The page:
With widespread attacks on professional journalists and the rise of a fake-news industry, media experts agree that journalism is increasingly under fire. But how can the press fight back and ensure its survival?
Four years ago, a faceless writer using the nom de guerre Baba Jukwa set Facebook agog with detailed exposes of machinations within the ruling Zimbabwe National People’s Union Patriotic Front (ZANU PF).
In a WhatsApp video that went viral in September, a middle-aged Zimbabwean man addresses President Robert Mugabe, telling him that 90 percent of the people in the country are unemployed and do not contribute to the economy because Mugabe cannot provide jobs.
In recent years, online activism platforms have multiplied to the degree that they are starting to have a significant real world impact in areas like environmental protection, human rights and public policy.
The widespread use of digital technology – including satellite imagery, body cameras and smart phones – is fast becoming a new tool in monitoring and capturing human rights violations worldwide.
The Internet – and the applications that it has spawned – is the single most important technological innovation that has brought together and interlinked humankind in a real, tangible and interactive way.
The United Nations is quick to point out the increasing pace at which digital technology is racing across the world.
While technology has given millions greater freedom to express themselves, in the world's 10 most censored countries, this basic right exists only on paper, if at all.
Formerly derided as the domain of time-wasting and self-obsession, social media has emerged as an unlikely shining light for international relations and social activism.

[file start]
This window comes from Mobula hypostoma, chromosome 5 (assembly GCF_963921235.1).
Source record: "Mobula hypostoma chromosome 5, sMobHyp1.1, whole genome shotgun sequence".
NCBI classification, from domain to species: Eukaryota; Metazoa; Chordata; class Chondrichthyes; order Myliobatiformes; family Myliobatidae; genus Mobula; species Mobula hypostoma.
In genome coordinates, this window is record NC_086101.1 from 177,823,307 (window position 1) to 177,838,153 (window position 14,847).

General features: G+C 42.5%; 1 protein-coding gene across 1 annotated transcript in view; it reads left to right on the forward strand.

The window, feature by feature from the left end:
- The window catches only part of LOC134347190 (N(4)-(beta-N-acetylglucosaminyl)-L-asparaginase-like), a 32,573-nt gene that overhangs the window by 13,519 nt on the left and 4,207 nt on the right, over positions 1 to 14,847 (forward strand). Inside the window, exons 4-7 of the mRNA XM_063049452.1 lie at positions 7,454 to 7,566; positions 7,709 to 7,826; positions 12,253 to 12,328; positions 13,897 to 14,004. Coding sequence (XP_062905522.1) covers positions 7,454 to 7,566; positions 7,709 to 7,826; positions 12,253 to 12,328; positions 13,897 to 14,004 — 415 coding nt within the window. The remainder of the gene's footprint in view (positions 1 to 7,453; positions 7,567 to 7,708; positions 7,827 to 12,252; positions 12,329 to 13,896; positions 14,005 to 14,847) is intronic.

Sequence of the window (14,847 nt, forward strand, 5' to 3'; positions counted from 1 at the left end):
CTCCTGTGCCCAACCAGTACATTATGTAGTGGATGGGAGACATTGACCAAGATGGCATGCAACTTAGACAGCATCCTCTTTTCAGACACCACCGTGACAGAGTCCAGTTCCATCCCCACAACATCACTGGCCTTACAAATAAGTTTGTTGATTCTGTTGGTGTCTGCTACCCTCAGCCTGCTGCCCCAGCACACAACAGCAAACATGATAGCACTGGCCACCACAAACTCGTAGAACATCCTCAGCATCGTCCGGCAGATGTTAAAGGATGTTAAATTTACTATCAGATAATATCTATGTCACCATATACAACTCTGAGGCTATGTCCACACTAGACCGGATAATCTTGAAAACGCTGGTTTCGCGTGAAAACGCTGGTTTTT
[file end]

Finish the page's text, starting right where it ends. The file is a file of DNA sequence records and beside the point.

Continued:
The Israeli attacks that the Gaza Strip has suffered in recent years have left in their wake a large number of young people who have come up against a further barrier to their creative energies – physical disability caused by military aggression.
“They are cowards who react to satire by going for their Kalashnikovs.” That was how renowned French cartoonist Plantu described the killers of 10 media workers and two policemen in Paris Wednesday.
“Alive they were taken, and alive we want them back!”
The transition to puberty can be an awkward experience for youth to navigate. In Cambodia, sex education is moving increasingly into the virtual realm, with the Internet and mobile phones providing welcome spaces for young people to learn, seek help and stay safe.
“Strong together, we love Israel and trust the army” – while a tentative truce takes root, banners adorned with the national colours still dominate cities and highways across the country.
"My cousin was a very successful and distinguished student. She said that she finished high school with excellent grades and enrolled in college, but a month later, her parents forced her to leave school and burned all her books and studying material. So, the girl set fire to herself."